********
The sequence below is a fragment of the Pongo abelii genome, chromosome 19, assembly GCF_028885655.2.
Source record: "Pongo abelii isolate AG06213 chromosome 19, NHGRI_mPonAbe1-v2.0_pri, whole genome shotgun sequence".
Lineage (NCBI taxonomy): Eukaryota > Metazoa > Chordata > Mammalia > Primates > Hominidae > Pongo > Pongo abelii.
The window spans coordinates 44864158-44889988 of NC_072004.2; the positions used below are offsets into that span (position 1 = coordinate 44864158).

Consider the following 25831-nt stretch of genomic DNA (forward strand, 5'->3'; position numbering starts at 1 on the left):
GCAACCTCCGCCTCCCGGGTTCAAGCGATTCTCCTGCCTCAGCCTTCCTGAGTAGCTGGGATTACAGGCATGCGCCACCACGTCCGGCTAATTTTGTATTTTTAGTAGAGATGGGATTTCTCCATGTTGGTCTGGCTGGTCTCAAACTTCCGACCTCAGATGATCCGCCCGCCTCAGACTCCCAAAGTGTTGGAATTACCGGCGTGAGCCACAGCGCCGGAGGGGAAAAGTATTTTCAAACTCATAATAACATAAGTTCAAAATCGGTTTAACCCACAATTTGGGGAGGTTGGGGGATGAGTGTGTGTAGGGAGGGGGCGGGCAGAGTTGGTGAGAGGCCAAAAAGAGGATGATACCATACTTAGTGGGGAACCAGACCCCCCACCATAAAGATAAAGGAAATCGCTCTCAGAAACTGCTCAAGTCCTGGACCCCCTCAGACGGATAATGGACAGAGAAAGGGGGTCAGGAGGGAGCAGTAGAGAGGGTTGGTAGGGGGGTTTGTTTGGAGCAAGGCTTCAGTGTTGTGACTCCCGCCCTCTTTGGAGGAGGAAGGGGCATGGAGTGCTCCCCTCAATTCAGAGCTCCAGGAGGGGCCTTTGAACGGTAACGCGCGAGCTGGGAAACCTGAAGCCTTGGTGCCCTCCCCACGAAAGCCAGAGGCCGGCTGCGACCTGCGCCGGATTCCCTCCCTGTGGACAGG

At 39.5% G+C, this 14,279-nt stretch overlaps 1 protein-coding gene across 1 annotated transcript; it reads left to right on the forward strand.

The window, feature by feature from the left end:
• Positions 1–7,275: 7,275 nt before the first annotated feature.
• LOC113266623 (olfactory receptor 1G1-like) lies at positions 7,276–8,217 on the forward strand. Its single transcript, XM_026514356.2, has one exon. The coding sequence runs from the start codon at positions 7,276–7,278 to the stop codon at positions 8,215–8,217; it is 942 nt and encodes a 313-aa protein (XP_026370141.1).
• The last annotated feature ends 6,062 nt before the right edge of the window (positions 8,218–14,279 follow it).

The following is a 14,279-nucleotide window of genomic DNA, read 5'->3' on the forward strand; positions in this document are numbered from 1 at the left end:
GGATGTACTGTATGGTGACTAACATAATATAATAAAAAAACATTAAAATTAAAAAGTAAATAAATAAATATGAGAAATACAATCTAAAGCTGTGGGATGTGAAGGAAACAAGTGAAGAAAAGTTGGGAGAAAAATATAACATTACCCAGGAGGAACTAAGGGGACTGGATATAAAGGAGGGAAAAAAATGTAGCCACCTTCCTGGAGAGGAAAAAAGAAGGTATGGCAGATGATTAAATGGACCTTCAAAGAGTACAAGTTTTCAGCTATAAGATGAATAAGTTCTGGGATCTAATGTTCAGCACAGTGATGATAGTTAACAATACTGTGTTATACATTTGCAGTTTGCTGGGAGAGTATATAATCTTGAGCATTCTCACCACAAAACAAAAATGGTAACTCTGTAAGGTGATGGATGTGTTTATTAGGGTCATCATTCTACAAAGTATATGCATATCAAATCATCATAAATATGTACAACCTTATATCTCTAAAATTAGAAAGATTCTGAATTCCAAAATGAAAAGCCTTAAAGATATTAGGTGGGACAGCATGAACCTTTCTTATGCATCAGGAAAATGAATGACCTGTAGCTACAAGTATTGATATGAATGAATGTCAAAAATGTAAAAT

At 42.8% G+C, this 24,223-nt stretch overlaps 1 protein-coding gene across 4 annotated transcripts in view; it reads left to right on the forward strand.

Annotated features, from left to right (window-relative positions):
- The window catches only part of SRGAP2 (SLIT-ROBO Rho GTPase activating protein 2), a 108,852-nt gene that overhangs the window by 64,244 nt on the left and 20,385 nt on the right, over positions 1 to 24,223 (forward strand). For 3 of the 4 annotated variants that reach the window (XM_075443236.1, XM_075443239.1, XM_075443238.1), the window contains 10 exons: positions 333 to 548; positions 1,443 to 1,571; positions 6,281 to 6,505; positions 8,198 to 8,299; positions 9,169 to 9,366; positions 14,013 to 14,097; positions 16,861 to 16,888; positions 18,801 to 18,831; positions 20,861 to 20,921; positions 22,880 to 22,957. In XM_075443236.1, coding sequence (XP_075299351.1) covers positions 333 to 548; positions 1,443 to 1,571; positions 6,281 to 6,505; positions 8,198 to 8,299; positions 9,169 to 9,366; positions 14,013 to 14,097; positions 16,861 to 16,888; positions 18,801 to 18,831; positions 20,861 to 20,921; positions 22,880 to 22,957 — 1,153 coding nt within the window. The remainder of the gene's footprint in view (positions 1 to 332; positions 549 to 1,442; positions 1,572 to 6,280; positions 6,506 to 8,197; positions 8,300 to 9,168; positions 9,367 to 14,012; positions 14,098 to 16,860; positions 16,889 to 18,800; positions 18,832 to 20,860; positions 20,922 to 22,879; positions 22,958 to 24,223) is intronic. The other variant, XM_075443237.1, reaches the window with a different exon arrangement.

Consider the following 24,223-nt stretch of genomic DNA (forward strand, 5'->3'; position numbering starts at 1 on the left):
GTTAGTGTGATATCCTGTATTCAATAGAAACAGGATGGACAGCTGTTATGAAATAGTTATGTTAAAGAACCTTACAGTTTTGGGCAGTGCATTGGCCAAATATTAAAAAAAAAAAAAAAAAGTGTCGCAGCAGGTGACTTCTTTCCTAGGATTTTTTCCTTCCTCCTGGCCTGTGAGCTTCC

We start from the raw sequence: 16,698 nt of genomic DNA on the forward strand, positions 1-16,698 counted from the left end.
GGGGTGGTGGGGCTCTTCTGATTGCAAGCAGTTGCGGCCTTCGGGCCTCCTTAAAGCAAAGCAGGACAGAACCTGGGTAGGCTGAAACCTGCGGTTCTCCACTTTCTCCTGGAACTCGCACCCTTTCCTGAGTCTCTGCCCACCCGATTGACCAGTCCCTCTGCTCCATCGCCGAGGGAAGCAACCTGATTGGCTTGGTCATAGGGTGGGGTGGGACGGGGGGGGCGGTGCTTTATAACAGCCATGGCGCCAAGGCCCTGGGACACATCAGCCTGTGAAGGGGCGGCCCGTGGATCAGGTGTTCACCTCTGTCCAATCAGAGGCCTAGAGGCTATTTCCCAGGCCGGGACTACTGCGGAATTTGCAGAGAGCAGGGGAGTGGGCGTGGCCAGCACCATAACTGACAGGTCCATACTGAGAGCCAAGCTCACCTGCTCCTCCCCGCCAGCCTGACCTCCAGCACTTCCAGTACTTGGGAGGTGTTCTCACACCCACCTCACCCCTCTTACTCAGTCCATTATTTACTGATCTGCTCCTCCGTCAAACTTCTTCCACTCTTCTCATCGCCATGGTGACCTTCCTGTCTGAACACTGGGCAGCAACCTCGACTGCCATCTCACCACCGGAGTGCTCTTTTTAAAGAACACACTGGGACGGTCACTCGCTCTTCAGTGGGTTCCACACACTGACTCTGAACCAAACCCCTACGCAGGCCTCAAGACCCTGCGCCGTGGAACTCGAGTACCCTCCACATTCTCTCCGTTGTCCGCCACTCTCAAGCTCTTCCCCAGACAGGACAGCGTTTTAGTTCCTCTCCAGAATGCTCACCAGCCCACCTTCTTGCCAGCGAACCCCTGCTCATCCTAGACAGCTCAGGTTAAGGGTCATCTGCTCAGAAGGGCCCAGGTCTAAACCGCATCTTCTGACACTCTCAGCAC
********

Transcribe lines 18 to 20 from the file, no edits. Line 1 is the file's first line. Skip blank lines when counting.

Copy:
GTTAGTGTGATATCCTGTATTCAATAGAAACAGGATGGACAGCTGTTATGAAATAGTTATGTTAAAGAACCTTACAGTTTTGGGCAGTGCATTGGCCAAATATTAAAAAAAAAAAAAAAAAGTGTCGCAGCAGGTGACTTCTTTCCTAGGATTTTTTCCTTCCTCCTGGCCTGTGAGCTTCC

We start from the raw sequence: 16,698 nt of genomic DNA on the forward strand, positions 1-16,698 counted from the left end.
GGGGTGGTGGGGCTCTTCTGATTGCAAGCAGTTGCGGCCTTCGGGCCTCCTTAAAGCAAAGCAGGACAGAACCTGGGTAGGCTGAAACCTGCGGTTCTCCACTTTCTCCTGGAACTCGCACCCTTTCCTGAGTCTCTGCCCACCCGATTGACCAGTCCCTCTGCTCCATCGCCGAGGGAAGCAACCTGATTGGCTTGGTCATAGGGTGGGGTGGGACGGGGGGGGCGGTGCTTTATAACAGCCATGGCGCCAAGGCCCTGGGACACATCAGCCTGTGAAGGGGCGGCCCGTGGATCAGGTGTTCACCTCTGTCCAATCAGAGGCCTAGAGGCTATTTCCCAGGCCGGGACTACTGCGGAATTTGCAGAGAGCAGGGGAGTGGGCGTGGCCAGCACCATAACTGACAGGTCCATACTGAGAGCCAAGCTCACCTGCTCCTCCCCGCCAGCCTGACCTCCAGCACTTCCAGTACTTGGGAGGTGTTCTCACACCCACCTCACCCCTCTTACTCAGTCCATTATTTACTGATCTGCTCCTCCGTCAAACTTCTTCCACTCTTCTCATCGCCATGGTGACCTTCCTGTCTGAACACTGGGCAGCAACCTCGACTGCCATCTCACCACCGGAGTGCTCTTTTTAAAGAACACACTGGGACGGTCACTCGCTCTTCAGTGGGTTCCACACACTGACTCTGAACCAAACCCCTACGCAGGCCTCAAGACCCTGCGCCGTGGAACTCGAGTACCCTCCACATTCTCTCCGTTGTCCGCCACTCTCAAGCTCTTCCCCAGACAGGACAGCGTTTTAGTTCCTCTCCAGAATGCTCACCAGCCCACCTTCTTGCCAGCGAACCCCTGCTCATCCTAGACAGCTCAGGTTAAGGGTCATCTGCTCAGAAGGGCCCAGGTCTAAACCGCATCTTCTGACACTCTCAGCAC